Google is building a tool to help you detect if someone seated next to you (in a matatu) is looking at your phone

You’ve probably been a victim.

While in a matatu or bus heading home after a busy day at work, someone seated next or behind you blatantly starts peeking at your phone, ready to ensure that they actually see what is making you smile. Usually, I give them back a stern stare just to let them know I didn’t enjoy that at all, but sometimes it’s not always easy to catch these guys in action. At times I do feel as if they are pros at what they do, but thanks to Google, it’s going to get a lot easier to catch these sneaky fellows.

In a new tool that researchers at Google have come up with, the company has a feature that will detect whenever strangers are looking at your phone. While this is one interesting tool that for sure many would love to have straight away, it is apparently still in its early stages. In fact, there is no word on when the tool will be ready for consumption by the general public.

The tool is being designed by two researchers from Google – Florian Schroff and Hee Jung Ryu – and basically, it’s meant to keep snoopers off your WhatsApp chats or Twitter timeline. You are probably asking how this tool will work. Apparently, it will take advantage of your phone’s selfie camera and some artificial intelligence to track eye movements and faces. In the event that it detects any, you will be alerted that someone is looking at your phone.

So, assuming you are enjoying those funny moments with your group mates on, say, WhatsApp, and someone seated next to you tries to crash the party, the tool will immediately launch the camera and warn you that a stranger is stealing glances at your phone. An alert message will also be sent to you with the warning “Stranger is Looking” alongside the face of the person peeking at your phone.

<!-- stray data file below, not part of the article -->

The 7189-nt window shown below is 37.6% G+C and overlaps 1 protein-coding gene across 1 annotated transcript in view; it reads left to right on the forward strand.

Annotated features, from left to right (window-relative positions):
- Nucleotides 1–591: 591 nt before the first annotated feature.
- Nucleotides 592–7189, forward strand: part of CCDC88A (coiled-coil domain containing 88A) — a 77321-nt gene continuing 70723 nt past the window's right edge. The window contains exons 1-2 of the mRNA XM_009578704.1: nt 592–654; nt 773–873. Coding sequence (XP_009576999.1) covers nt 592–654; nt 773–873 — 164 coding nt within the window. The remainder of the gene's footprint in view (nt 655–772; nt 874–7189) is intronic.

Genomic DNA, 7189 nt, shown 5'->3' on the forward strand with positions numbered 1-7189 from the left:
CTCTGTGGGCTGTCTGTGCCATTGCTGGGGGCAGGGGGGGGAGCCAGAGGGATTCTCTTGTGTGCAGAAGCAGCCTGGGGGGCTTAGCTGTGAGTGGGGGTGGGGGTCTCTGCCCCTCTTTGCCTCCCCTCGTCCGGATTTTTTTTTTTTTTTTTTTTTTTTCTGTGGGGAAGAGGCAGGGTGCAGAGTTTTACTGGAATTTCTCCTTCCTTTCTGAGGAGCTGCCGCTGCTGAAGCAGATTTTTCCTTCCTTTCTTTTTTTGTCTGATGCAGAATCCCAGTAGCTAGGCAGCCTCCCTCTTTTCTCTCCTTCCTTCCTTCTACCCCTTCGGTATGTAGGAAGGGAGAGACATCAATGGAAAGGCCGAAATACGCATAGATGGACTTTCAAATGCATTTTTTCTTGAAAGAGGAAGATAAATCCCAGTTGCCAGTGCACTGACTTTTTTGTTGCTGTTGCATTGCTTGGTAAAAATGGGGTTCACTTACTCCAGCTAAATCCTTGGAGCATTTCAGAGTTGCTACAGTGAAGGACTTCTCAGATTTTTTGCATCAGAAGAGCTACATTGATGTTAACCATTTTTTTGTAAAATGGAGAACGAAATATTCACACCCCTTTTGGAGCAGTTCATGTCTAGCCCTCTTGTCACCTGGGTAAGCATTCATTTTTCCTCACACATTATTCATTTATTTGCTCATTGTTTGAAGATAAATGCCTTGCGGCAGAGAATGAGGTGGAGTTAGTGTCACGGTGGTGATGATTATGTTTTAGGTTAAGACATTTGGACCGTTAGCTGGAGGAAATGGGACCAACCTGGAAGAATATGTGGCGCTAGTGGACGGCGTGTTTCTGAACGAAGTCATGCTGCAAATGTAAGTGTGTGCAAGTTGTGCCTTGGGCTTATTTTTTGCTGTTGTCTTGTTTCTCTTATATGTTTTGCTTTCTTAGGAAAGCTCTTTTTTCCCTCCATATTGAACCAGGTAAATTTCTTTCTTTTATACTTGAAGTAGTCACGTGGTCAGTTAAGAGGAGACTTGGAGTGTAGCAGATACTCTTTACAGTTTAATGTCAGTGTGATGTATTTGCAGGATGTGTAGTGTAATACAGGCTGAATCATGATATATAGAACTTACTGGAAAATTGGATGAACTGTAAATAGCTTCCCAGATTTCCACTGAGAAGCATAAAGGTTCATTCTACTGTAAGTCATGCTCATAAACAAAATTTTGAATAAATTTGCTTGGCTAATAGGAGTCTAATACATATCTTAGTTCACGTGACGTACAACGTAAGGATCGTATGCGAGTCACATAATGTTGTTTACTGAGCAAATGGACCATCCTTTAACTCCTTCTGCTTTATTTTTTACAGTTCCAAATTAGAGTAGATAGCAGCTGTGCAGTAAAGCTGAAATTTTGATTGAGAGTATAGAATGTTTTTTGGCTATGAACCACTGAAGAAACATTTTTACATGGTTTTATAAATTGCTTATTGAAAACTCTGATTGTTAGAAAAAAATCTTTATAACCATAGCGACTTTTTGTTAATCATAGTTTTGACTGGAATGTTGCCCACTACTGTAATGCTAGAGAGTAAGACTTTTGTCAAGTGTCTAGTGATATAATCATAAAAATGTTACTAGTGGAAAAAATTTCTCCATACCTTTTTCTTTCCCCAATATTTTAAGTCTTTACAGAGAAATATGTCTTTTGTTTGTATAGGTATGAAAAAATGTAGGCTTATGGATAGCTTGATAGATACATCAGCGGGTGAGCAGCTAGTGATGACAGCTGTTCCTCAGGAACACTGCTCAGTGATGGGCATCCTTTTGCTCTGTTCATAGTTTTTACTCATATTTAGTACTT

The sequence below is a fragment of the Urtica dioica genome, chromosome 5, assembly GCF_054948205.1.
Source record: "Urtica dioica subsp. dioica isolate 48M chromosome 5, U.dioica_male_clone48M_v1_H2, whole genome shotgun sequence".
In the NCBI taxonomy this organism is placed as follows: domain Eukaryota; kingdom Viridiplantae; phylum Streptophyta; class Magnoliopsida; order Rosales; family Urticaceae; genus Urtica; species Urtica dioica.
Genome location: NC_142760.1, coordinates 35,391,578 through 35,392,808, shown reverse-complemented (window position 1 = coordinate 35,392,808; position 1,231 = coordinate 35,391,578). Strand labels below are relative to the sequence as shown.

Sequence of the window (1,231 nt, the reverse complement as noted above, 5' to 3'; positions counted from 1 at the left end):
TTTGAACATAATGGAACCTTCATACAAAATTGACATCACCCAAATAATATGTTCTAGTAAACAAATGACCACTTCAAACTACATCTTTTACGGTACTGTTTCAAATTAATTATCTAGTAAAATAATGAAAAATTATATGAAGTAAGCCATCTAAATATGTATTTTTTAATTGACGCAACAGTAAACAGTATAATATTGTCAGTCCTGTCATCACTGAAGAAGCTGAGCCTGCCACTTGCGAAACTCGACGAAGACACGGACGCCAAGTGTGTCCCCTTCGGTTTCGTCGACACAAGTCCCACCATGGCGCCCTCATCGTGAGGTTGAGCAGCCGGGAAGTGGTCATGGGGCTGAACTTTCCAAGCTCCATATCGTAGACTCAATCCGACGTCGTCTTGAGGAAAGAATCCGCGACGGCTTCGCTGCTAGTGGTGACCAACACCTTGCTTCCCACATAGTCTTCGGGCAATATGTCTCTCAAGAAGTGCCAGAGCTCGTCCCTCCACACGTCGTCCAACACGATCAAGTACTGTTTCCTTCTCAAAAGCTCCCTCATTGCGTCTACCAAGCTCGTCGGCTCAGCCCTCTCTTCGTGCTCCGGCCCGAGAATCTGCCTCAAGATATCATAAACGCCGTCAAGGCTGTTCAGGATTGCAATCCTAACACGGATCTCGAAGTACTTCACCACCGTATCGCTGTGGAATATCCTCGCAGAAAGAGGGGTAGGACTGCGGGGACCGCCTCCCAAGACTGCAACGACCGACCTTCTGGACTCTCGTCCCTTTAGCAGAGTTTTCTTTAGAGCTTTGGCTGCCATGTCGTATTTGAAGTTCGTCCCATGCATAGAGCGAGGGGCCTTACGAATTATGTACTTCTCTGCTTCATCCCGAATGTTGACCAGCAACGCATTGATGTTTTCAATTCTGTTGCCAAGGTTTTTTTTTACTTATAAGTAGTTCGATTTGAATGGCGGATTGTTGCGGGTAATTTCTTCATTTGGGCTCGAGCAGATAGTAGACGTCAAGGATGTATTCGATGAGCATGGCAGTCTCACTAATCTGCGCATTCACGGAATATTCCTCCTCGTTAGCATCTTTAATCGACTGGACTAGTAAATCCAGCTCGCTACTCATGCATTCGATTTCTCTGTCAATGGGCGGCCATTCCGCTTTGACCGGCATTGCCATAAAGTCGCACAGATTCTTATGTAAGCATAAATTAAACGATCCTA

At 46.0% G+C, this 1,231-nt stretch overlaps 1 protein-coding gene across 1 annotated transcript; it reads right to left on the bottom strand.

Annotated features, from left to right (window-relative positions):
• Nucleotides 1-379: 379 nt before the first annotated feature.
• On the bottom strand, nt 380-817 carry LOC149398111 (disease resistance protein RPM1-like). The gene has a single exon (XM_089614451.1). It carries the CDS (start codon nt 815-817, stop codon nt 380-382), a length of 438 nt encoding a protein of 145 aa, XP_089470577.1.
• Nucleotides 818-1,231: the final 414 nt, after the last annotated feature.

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To get a clearer picture of how the tool works, here is a short demo video for you to watch:

According to the two Google researchers, this tool, which they call Electronic Screen Protector, will be showcased at an upcoming event dubbed Neural Information Processing Systems Conference (NIPS), which will be held in California this coming week.

As much as I’d like to have this tool sooner than later, I am still not convinced that it will work perfectly in any condition. Nonetheless, the researchers say that the system can deliver during the day and night as well as detect a variety of poses, just in case the person peeking takes a different angle. It gets even better as the tool is insanely fast, where it only needs 2 milliseconds to detect a human gaze and 45 more to detect a face.

As pointed out earlier, this tool is still in its early stages and in fact, we cannot be sure that it will make it to mobile phones. But of course, we are keeping our fingers crossed. And you should too, if you really care about privacy.

Source :

NIPS

Hillary Keverenge

Still working on my bio. Meanwhile, you can trust me, I'm a tech-savvy dude. Find me on Twitter @raskeverenge